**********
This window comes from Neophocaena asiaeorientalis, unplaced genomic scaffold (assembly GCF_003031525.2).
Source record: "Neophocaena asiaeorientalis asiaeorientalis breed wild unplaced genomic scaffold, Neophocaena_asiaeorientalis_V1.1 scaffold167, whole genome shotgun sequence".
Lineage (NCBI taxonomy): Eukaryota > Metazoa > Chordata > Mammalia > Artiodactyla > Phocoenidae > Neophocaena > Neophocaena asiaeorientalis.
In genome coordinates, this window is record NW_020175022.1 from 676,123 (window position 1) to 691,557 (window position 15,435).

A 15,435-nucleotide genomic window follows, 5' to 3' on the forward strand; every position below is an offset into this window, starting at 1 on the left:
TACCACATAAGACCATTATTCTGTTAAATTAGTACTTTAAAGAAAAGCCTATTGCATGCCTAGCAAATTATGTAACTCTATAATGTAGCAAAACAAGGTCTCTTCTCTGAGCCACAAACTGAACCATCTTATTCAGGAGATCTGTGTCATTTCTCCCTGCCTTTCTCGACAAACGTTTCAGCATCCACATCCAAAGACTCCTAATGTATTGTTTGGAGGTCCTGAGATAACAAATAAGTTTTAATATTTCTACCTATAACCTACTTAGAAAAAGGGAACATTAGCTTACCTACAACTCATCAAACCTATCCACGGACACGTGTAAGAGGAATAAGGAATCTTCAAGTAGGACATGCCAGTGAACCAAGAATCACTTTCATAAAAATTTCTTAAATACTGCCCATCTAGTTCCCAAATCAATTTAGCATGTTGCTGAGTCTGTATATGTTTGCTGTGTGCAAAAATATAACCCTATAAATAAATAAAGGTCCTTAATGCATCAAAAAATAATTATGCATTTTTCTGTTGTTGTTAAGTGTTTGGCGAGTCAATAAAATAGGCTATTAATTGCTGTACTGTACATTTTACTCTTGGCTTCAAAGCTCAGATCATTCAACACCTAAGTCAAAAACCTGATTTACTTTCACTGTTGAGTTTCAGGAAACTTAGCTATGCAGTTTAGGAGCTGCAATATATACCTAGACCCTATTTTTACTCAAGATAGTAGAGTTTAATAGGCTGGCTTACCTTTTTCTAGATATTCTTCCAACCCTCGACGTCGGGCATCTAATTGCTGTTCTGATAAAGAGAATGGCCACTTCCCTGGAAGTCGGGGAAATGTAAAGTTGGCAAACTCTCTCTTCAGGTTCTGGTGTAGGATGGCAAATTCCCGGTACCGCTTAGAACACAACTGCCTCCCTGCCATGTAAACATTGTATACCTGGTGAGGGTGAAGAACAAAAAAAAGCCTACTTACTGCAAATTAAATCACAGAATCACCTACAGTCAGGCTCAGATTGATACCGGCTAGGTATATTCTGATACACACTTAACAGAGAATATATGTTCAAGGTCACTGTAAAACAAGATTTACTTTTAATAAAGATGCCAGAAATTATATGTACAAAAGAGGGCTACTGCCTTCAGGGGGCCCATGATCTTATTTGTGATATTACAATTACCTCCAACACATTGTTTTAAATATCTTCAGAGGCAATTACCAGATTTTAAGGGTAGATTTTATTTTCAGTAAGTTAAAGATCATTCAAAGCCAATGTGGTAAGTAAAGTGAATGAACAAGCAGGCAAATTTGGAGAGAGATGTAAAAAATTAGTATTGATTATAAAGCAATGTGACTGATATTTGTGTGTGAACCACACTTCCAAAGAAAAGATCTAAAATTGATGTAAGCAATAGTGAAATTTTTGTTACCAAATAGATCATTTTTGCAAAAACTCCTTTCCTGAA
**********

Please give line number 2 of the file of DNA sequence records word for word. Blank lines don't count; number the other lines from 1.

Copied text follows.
Source record: "Neophocaena asiaeorientalis asiaeorientalis breed wild unplaced genomic scaffold, Neophocaena_asiaeorientalis_V1.1 scaffold167, whole genome shotgun sequence".